Sanction Hong Kong Officials for Torturing Britons

4 to 16 cases of Britons tortured in Hong Kong since 2019, city is no longer safe
May 31, 2021 Updated: June 2, 2021

Commentary

According to the British government, between four and sixteen allegations of ”mistreatment and torture” against British nationals in Hong Kong occurred since December 2019. Before that, only a single case in 2017 had been recorded against a Briton. This alone merits an increase in Magnitsky human rights sanctions against Hong Kong officials, and their families.

However, cases of mistreatment against others in Hong Kong are a much more serious problem. Last year, a human rights group released a report of 45 testimonies of torture at the hands of Hong Kong police, including “severe assault, excessive use of force, sexual harassment, verbal humiliation, threats of violence, and delayed access to medical or legal assistance while under police control,” according to the Hong Kong Free Press.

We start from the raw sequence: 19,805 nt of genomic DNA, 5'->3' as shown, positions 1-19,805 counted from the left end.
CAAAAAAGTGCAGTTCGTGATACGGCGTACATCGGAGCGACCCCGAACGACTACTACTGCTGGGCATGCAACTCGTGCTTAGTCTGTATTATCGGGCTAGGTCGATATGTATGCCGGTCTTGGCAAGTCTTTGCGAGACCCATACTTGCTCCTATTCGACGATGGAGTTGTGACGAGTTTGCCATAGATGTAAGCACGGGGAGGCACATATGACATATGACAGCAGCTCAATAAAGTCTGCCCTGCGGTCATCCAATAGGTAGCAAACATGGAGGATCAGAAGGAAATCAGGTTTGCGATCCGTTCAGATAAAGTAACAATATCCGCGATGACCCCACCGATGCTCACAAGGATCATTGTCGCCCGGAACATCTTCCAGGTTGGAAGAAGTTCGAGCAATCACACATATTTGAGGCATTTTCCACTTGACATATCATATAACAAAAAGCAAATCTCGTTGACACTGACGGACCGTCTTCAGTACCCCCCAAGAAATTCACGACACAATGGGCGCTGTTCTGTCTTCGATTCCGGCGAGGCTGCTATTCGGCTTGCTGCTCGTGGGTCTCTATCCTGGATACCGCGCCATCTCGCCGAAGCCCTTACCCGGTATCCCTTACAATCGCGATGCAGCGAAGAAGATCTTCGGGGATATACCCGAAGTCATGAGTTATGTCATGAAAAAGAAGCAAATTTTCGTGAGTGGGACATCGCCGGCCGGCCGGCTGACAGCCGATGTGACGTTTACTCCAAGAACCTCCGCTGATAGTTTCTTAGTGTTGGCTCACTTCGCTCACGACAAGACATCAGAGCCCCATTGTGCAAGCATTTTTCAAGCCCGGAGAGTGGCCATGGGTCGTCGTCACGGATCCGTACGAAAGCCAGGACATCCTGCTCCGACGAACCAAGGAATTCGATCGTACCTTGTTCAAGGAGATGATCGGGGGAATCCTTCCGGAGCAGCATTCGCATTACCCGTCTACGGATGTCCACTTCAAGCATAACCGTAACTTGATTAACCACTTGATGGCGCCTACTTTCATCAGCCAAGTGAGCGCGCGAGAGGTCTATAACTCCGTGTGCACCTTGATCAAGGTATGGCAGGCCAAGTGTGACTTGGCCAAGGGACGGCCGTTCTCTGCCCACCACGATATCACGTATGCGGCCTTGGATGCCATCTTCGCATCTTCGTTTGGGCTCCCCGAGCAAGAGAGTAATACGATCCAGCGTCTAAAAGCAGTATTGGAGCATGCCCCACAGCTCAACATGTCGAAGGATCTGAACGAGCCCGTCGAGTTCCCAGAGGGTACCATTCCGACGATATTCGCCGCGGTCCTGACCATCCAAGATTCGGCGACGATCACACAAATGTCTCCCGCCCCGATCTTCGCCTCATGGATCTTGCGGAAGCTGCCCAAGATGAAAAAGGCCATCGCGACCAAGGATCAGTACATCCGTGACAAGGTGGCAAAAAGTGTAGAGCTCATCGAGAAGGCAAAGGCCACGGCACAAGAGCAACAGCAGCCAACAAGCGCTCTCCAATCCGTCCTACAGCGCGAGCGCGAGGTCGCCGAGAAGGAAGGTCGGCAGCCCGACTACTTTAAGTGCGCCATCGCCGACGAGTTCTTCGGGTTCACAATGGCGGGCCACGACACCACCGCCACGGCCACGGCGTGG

There are similar allegations from Pakistanis, Thais, and other non-Europeans. “Detainees have complained about ill-treatment by the guards who had allegedly subjected them to verbal and psychological abuse, and had not provided them with a hygienic environment during detention,” Anna Tsui of a detainee rights group told the South China Morning Post.

Detainee abuse is so bad in Hong Kong that in 2020, inmates of the Tuen Mun center went on hunger strike. All of these cases of human rights abuse of defenseless detainees merit increased Magnitsky sanctions against the officials responsible.

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Jimmy Lai, founder of Apple Daily, arrives at the Court of Final Appeal ahead a bail hearing in Hong Kong, China, on Feb. 9, 2021. (Anthony Kwan/Getty Images)